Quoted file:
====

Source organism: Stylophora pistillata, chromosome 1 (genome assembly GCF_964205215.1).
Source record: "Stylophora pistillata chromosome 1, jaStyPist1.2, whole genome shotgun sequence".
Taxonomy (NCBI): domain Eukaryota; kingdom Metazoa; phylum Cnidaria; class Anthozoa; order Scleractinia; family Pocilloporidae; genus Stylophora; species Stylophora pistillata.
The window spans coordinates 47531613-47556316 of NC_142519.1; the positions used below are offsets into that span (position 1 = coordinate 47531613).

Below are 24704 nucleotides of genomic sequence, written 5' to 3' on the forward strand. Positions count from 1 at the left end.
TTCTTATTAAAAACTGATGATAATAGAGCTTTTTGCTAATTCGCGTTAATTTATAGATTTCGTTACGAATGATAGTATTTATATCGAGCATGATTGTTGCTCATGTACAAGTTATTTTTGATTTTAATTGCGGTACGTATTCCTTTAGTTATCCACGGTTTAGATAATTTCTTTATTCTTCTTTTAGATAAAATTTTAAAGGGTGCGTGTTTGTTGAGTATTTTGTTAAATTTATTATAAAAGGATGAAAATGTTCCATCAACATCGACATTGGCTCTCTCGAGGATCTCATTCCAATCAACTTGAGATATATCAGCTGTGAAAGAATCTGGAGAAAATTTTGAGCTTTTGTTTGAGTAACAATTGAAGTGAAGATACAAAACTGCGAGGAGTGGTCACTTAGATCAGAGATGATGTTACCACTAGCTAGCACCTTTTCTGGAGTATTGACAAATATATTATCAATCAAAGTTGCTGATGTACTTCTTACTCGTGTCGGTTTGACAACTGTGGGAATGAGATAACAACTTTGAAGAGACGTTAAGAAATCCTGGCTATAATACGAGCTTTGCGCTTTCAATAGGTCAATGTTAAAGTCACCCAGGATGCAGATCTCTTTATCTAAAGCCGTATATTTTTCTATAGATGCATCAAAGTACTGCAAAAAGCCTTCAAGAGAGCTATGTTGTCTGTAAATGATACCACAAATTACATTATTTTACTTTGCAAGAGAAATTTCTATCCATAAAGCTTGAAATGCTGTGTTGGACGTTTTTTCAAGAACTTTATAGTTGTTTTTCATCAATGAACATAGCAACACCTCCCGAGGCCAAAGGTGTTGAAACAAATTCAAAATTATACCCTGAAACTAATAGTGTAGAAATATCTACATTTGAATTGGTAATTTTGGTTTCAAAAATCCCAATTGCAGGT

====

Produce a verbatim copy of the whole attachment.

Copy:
Source organism: Stylophora pistillata, chromosome 1 (genome assembly GCF_964205215.1).
Source record: "Stylophora pistillata chromosome 1, jaStyPist1.2, whole genome shotgun sequence".
Taxonomy (NCBI): domain Eukaryota; kingdom Metazoa; phylum Cnidaria; class Anthozoa; order Scleractinia; family Pocilloporidae; genus Stylophora; species Stylophora pistillata.
The window spans coordinates 47531613-47556316 of NC_142519.1; the positions used below are offsets into that span (position 1 = coordinate 47531613).

Below are 24704 nucleotides of genomic sequence, written 5' to 3' on the forward strand. Positions count from 1 at the left end.
TTCTTATTAAAAACTGATGATAATAGAGCTTTTTGCTAATTCGCGTTAATTTATAGATTTCGTTACGAATGATAGTATTTATATCGAGCATGATTGTTGCTCATGTACAAGTTATTTTTGATTTTAATTGCGGTACGTATTCCTTTAGTTATCCACGGTTTAGATAATTTCTTTATTCTTCTTTTAGATAAAATTTTAAAGGGTGCGTGTTTGTTGAGTATTTTGTTAAATTTATTATAAAAGGATGAAAATGTTCCATCAACATCGACATTGGCTCTCTCGAGGATCTCATTCCAATCAACTTGAGATATATCAGCTGTGAAAGAATCTGGAGAAAATTTTGAGCTTTTGTTTGAGTAACAATTGAAGTGAAGATACAAAACTGCGAGGAGTGGTCACTTAGATCAGAGATGATGTTACCACTAGCTAGCACCTTTTCTGGAGTATTGACAAATATATTATCAATCAAAGTTGCTGATGTACTTCTTACTCGTGTCGGTTTGACAACTGTGGGAATGAGATAACAACTTTGAAGAGACGTTAAGAAATCCTGGCTATAATACGAGCTTTGCGCTTTCAATAGGTCAATGTTAAAGTCACCCAGGATGCAGATCTCTTTATCTAAAGCCGTATATTTTTCTATAGATGCATCAAAGTACTGCAAAAAGCCTTCAAGAGAGCTATGTTGTCTGTAAATGATACCACAAATTACATTATTTTACTTTGCAAGAGAAATTTCTATCCATAAAGCTTGAAATGCTGTGTTGGACGTTTTTTCAAGAACTTTATAGTTGTTTTTCATCAATGAACATAGCAACACCTCCCGAGGCCAAAGGTGTTGAAACAAATTCAAAATTATACCCTGAAACTAATAGTGTAGAAATATCTACATTTGAATTGGTAATTTTGGTTTCAAAAATCCCAATTGCAGGT